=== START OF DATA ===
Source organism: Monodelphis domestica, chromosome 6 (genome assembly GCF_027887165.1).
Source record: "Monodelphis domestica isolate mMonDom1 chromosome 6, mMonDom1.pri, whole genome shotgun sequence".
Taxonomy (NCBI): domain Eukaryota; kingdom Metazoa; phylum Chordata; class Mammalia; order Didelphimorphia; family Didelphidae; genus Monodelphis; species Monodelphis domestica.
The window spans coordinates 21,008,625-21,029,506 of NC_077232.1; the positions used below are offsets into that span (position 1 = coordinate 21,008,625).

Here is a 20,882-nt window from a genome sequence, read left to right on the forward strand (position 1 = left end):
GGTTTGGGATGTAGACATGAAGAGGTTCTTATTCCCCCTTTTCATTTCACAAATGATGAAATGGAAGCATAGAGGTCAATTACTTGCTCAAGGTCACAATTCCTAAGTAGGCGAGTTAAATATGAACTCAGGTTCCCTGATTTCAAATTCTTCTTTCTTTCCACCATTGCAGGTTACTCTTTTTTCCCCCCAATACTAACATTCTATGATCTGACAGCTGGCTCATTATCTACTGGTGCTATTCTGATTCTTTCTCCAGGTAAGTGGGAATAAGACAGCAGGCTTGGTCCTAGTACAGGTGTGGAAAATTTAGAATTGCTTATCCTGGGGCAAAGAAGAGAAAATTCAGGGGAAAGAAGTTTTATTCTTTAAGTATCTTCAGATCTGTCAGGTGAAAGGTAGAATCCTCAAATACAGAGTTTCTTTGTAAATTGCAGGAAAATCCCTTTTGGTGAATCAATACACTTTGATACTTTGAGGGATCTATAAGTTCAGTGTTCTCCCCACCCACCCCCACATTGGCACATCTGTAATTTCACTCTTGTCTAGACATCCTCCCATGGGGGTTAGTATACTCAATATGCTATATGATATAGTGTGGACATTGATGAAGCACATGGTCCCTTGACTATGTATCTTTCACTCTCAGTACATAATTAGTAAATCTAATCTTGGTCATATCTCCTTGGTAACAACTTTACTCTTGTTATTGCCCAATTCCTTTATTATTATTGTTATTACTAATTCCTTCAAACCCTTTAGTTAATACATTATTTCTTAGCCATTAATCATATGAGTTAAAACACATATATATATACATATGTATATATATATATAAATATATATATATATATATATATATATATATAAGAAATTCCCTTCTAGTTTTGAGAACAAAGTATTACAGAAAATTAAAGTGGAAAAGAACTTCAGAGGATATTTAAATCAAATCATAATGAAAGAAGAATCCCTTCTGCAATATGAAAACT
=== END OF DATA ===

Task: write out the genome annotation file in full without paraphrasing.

Source organism: Monodelphis domestica, chromosome 6 (genome assembly GCF_027887165.1).
Source record: "Monodelphis domestica isolate mMonDom1 chromosome 6, mMonDom1.pri, whole genome shotgun sequence".
Taxonomy (NCBI): domain Eukaryota; kingdom Metazoa; phylum Chordata; class Mammalia; order Didelphimorphia; family Didelphidae; genus Monodelphis; species Monodelphis domestica.
The window spans coordinates 21,008,625-21,029,506 of NC_077232.1; the positions used below are offsets into that span (position 1 = coordinate 21,008,625).

Here is a 20,882-nt window from a genome sequence, read left to right on the forward strand (position 1 = left end):
GGTTTGGGATGTAGACATGAAGAGGTTCTTATTCCCCCTTTTCATTTCACAAATGATGAAATGGAAGCATAGAGGTCAATTACTTGCTCAAGGTCACAATTCCTAAGTAGGCGAGTTAAATATGAACTCAGGTTCCCTGATTTCAAATTCTTCTTTCTTTCCACCATTGCAGGTTACTCTTTTTTCCCCCCAATACTAACATTCTATGATCTGACAGCTGGCTCATTATCTACTGGTGCTATTCTGATTCTTTCTCCAGGTAAGTGGGAATAAGACAGCAGGCTTGGTCCTAGTACAGGTGTGGAAAATTTAGAATTGCTTATCCTGGGGCAAAGAAGAGAAAATTCAGGGGAAAGAAGTTTTATTCTTTAAGTATCTTCAGATCTGTCAGGTGAAAGGTAGAATCCTCAAATACAGAGTTTCTTTGTAAATTGCAGGAAAATCCCTTTTGGTGAATCAATACACTTTGATACTTTGAGGGATCTATAAGTTCAGTGTTCTCCCCACCCACCCCCACATTGGCACATCTGTAATTTCACTCTTGTCTAGACATCCTCCCATGGGGGTTAGTATACTCAATATGCTATATGATATAGTGTGGACATTGATGAAGCACATGGTCCCTTGACTATGTATCTTTCACTCTCAGTACATAATTAGTAAATCTAATCTTGGTCATATCTCCTTGGTAACAACTTTACTCTTGTTATTGCCCAATTCCTTTATTATTATTGTTATTACTAATTCCTTCAAACCCTTTAGTTAATACATTATTTCTTAGCCATTAATCATATGAGTTAAAACACATATATATATACATATGTATATATATATATAAATATATATATATATATATATATATATATATAAGAAATTCCCTTCTAGTTTTGAGAACAAAGTATTACAGAAAATTAAAGTGGAAAAGAACTTCAGAGGATATTTAAATCAAATCATAATGAAAGAAGAATCCCTTCTGCAATATGAAAACT